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PhD Transfer Examination – Ian (Shen Yen) Hsu (Moses lab)

December 1, 2016 @ 10:10 am - 10:40 am

PhD Transfer Exam


Thursday December 1st, 10:10 am – Earth Sciences Centre, Room 3087


Ian (Shen Yen) Hsu (Moses lab)

Understanding the Evolution and Mechanism of Pulsatility”


Several transcription factors involved in important signaling pathways have been, recently, reported to show pulsatility. This phenomenon includes unsynchronized and aperiodic promoter activation of downstream targets via rapid shuttling of transcription factors between nuclei and cytoplasm. Different from a constant nuclear localization, the dynamics of these transcription factors show pulses across time. The similarities and differences between pulsatile transcription factors (PTFs) are unclear. Although the profiles of pulses of each PTF look intuitively different from each other, in principle PTFs sharing a common signaling pathway function may have similar pulse profiles. I hypothesize that the profile of pulses can be quantified and classified to a signalling pathway function. Crz1 is a PTF that responds to a stronger calcium stress with higher pulsing frequency (1). However, the genetic circuit that encodes the intensity of environmental stress into pulsing frequency is unclear. My preliminary results suggest that vacuolar calcium transporters are involved in regulating pulse frequency, and that the localization of Crz1 is regulated by a positive feedback and then a negative feedback. To explore the circuit further, I propose to screen for genes involved in the positive and negative feedbacks. I also hypothesize that the feedbacks are mediated by only post-translational modification because Crz1 pulses with a duration within a 10-minute scale, and this hypothesis predicts that truncated Crz1 can pulse without DNA binding domains. Two motifs that are essential for Crz1 to pulse are in a disordered region, a sequence of polypeptide that does not have secondary or tertiary structure and goes through rapid evolution. Finally, I hypothesize that the intrinsically disordered region of Crz1 plays a role in Crz1 pulsatility, and I propose to ectopically express Crz1 orthologs that contain diverged disorder regions in S. cerevisiae in order to investigate how the frequency and profile of pulses is affected. This work will facilitate our understanding of the mechanism and the evolution of pulsatility.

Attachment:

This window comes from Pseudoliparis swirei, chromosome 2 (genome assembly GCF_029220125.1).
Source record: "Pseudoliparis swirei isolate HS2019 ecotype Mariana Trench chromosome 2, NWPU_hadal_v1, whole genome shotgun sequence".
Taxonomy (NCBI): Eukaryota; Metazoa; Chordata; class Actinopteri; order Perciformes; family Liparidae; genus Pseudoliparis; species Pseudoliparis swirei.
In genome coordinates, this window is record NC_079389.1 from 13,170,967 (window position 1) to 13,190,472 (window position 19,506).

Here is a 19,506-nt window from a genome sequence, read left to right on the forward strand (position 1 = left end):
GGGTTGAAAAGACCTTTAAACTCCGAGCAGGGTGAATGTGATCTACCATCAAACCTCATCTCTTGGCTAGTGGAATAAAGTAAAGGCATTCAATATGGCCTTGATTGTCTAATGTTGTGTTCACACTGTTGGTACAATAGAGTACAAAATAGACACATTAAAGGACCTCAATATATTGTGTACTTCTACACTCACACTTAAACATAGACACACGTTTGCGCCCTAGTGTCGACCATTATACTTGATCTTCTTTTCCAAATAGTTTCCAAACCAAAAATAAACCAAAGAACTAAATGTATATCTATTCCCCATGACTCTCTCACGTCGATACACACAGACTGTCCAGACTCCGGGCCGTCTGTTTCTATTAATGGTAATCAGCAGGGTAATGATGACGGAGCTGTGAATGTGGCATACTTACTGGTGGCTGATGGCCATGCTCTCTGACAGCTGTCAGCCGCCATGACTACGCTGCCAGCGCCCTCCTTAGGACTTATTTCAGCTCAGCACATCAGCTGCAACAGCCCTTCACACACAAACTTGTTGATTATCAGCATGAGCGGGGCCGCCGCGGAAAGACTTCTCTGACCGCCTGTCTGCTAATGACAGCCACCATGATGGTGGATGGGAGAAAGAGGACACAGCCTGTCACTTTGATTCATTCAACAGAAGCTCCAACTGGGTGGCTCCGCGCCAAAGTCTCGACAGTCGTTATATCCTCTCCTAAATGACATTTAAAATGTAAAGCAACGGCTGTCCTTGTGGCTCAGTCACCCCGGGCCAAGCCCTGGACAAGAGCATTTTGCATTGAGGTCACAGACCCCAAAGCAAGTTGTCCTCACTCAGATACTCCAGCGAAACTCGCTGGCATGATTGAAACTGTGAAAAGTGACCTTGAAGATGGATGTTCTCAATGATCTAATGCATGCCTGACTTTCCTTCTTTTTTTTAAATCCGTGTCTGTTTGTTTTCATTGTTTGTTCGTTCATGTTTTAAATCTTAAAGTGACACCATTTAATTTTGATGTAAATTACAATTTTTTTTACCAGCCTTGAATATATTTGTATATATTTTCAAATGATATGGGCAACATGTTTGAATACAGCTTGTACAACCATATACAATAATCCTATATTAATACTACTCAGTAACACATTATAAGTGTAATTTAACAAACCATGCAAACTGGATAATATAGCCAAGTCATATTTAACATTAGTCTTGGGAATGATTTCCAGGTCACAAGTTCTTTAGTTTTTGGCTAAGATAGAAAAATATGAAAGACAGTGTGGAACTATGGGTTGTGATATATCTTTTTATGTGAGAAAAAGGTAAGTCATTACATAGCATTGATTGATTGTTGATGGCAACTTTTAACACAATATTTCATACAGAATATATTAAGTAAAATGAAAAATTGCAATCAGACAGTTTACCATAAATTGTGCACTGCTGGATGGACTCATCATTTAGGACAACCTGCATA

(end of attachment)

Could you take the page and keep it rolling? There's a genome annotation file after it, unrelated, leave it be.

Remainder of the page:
December 1, 2016
10:10 am - 10:40 am
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